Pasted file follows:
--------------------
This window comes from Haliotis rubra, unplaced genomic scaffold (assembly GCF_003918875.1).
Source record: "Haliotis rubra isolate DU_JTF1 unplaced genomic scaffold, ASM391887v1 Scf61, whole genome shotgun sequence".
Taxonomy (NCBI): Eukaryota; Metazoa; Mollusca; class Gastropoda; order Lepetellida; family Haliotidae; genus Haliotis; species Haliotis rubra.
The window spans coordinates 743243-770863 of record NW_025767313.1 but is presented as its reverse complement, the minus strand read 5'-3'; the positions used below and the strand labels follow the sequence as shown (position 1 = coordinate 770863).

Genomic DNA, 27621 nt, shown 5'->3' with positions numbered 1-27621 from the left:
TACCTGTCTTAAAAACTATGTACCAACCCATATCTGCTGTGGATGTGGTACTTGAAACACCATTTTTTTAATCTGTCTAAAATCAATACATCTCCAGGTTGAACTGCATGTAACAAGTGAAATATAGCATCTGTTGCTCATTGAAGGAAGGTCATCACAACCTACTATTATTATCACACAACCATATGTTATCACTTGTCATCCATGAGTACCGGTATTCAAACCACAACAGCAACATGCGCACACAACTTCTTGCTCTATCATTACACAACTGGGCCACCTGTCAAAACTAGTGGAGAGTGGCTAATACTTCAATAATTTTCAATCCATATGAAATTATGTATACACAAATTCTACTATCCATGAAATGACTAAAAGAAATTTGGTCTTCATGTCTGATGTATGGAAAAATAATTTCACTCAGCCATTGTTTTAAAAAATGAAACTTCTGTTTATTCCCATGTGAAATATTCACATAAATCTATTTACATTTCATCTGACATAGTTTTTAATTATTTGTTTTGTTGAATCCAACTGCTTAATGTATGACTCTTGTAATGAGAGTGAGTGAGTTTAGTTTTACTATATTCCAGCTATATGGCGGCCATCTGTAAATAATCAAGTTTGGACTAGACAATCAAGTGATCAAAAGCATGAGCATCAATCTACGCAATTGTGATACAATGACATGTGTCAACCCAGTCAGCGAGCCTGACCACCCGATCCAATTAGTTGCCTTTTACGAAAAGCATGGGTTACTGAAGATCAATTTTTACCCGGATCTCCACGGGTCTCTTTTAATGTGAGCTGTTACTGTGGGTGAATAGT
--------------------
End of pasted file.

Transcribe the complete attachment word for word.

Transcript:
This window comes from Haliotis rubra, unplaced genomic scaffold (assembly GCF_003918875.1).
Source record: "Haliotis rubra isolate DU_JTF1 unplaced genomic scaffold, ASM391887v1 Scf61, whole genome shotgun sequence".
Taxonomy (NCBI): Eukaryota; Metazoa; Mollusca; class Gastropoda; order Lepetellida; family Haliotidae; genus Haliotis; species Haliotis rubra.
The window spans coordinates 743243-770863 of record NW_025767313.1 but is presented as its reverse complement, the minus strand read 5'-3'; the positions used below and the strand labels follow the sequence as shown (position 1 = coordinate 770863).

Genomic DNA, 27621 nt, shown 5'->3' with positions numbered 1-27621 from the left:
TACCTGTCTTAAAAACTATGTACCAACCCATATCTGCTGTGGATGTGGTACTTGAAACACCATTTTTTTAATCTGTCTAAAATCAATACATCTCCAGGTTGAACTGCATGTAACAAGTGAAATATAGCATCTGTTGCTCATTGAAGGAAGGTCATCACAACCTACTATTATTATCACACAACCATATGTTATCACTTGTCATCCATGAGTACCGGTATTCAAACCACAACAGCAACATGCGCACACAACTTCTTGCTCTATCATTACACAACTGGGCCACCTGTCAAAACTAGTGGAGAGTGGCTAATACTTCAATAATTTTCAATCCATATGAAATTATGTATACACAAATTCTACTATCCATGAAATGACTAAAAGAAATTTGGTCTTCATGTCTGATGTATGGAAAAATAATTTCACTCAGCCATTGTTTTAAAAAATGAAACTTCTGTTTATTCCCATGTGAAATATTCACATAAATCTATTTACATTTCATCTGACATAGTTTTTAATTATTTGTTTTGTTGAATCCAACTGCTTAATGTATGACTCTTGTAATGAGAGTGAGTGAGTTTAGTTTTACTATATTCCAGCTATATGGCGGCCATCTGTAAATAATCAAGTTTGGACTAGACAATCAAGTGATCAAAAGCATGAGCATCAATCTACGCAATTGTGATACAATGACATGTGTCAACCCAGTCAGCGAGCCTGACCACCCGATCCAATTAGTTGCCTTTTACGAAAAGCATGGGTTACTGAAGATCAATTTTTACCCGGATCTCCACGGGTCTCTTTTAATGTGAGCTGTTACTGTGGGTGAATAGT